The Scientist

» rare diseases and neuroscience

Most Recent

image: Rise, Mickey

Rise, Mickey

By | November 1, 2014

Scientist to Watch, Takaki Komiyama, discusses his use of chronic two-photon calcium imaging to explore how wakefulness and experience shape odor representations in the mouse olfactory bulb.


image: Seizing the Opportunity

Seizing the Opportunity

By | November 1, 2014

Ron Blackwell helps neuroscientists map the circuitry of face perception by letting them stimulate his brain with electricity.


image: Speaking of Science

Speaking of Science

By | November 1, 2014

November 2014's selection of notable quotes


image: Takaki Komiyama: Circuit Seeker

Takaki Komiyama: Circuit Seeker

By | November 1, 2014

Assistant Professor, Neurobiology Section, University of California, San Diego. Age: 35


image: The Body Electric, 1840s

The Body Electric, 1840s

By | November 1, 2014

Emil du Bois-Reymond’s innovations for recording electrical signals from living tissue set the stage for today’s neural monitoring techniques.


image: Uncommonly Rare

Uncommonly Rare

By | November 1, 2014

How one of the rarest neurodegenerative diseases could lend insight into ubiquitous neuroprotective processes

1 Comment

image: A Face to Remember

A Face to Remember

By | November 1, 2014

Once dominated by correlational studies, face-perception research is moving into the realm of experimentation—and gaining tremendous insight.


image: Neuroprosthetics


By , and | November 1, 2014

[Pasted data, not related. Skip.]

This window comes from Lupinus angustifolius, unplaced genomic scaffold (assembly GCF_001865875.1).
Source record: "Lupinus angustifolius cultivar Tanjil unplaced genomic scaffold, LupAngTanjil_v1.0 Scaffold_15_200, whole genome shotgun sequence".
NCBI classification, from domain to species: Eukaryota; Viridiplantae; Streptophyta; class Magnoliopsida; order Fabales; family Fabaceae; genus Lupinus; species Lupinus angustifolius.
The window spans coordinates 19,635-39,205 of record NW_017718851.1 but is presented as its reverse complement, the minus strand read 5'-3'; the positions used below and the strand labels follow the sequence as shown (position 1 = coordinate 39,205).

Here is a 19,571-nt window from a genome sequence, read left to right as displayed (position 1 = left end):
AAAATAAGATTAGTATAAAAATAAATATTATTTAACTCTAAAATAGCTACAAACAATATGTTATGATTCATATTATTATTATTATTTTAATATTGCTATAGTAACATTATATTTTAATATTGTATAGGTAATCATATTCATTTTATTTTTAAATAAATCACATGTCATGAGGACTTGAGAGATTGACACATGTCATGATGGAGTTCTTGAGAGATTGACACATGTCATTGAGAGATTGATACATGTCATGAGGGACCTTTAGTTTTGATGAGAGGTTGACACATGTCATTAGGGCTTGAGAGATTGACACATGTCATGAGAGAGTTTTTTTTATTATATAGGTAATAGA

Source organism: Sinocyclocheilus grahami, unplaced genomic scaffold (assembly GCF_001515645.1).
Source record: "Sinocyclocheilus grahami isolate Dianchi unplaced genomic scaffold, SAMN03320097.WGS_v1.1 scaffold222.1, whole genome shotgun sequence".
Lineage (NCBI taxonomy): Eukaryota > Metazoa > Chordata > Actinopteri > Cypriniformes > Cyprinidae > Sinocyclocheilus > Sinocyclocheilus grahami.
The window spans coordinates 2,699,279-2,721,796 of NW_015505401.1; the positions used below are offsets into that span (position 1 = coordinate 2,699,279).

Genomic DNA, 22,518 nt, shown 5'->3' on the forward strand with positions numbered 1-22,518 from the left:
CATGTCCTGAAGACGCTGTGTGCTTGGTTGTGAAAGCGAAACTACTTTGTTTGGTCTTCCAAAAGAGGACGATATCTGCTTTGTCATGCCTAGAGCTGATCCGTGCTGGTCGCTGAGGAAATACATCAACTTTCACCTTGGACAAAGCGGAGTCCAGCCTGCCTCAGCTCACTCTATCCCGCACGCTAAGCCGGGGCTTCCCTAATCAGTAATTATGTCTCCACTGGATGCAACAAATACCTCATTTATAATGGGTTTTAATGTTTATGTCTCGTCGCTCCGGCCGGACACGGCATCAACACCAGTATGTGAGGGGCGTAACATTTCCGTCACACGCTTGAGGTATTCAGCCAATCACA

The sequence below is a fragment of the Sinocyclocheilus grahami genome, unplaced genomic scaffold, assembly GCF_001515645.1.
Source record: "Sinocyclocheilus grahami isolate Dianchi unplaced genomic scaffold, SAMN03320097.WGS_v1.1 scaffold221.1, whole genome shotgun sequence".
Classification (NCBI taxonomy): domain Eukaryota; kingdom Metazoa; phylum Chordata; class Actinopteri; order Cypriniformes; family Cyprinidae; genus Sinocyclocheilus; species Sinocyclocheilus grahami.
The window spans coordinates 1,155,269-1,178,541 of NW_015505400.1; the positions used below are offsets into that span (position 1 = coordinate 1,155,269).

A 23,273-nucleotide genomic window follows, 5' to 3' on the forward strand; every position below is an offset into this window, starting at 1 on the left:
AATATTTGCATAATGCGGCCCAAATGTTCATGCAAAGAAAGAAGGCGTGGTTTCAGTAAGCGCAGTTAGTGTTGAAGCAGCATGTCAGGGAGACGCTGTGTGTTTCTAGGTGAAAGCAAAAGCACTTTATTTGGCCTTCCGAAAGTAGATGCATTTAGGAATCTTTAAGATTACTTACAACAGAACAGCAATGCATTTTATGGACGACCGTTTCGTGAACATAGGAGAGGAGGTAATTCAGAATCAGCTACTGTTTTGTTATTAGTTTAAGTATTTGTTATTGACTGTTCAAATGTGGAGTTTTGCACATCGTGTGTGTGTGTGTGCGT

Linking the human nervous system to computers is providing unprecedented control of artificial limbs and restoring lost sensory function.


image: Leader in Birdsong Research Dies

Leader in Birdsong Research Dies

By | October 29, 2014

Allison Doupe, a neuroscientist known for her work exploring the neural mechanisms of learning, has passed away.


image: Still There

Still There

By | October 20, 2014

Researchers identify brain activity patterns that may indicate when an unresponsive patient is conscious.


Popular Now

  1. Rethinking the Rise of Mammals
    Daily News Rethinking the Rise of Mammals

    Mammals diversified 30 million years later than previously estimated, according to a new analysis of an ancient fossil.

  2. Wiping Out Gut Bugs Stops Obesity
  3. Birth of the Skin Microbiome
    Daily News Birth of the Skin Microbiome

    The immune system tolerates the colonization of commensal bacteria on the skin with the aid of regulatory T cells during the first few weeks of life, a mouse study shows.

  4. Battling the Bulge
    Bio Business Battling the Bulge

    Weight-loss drugs that target newly characterized obesity-related receptors and pathways could finally offer truly effective fat control.

Life Technologies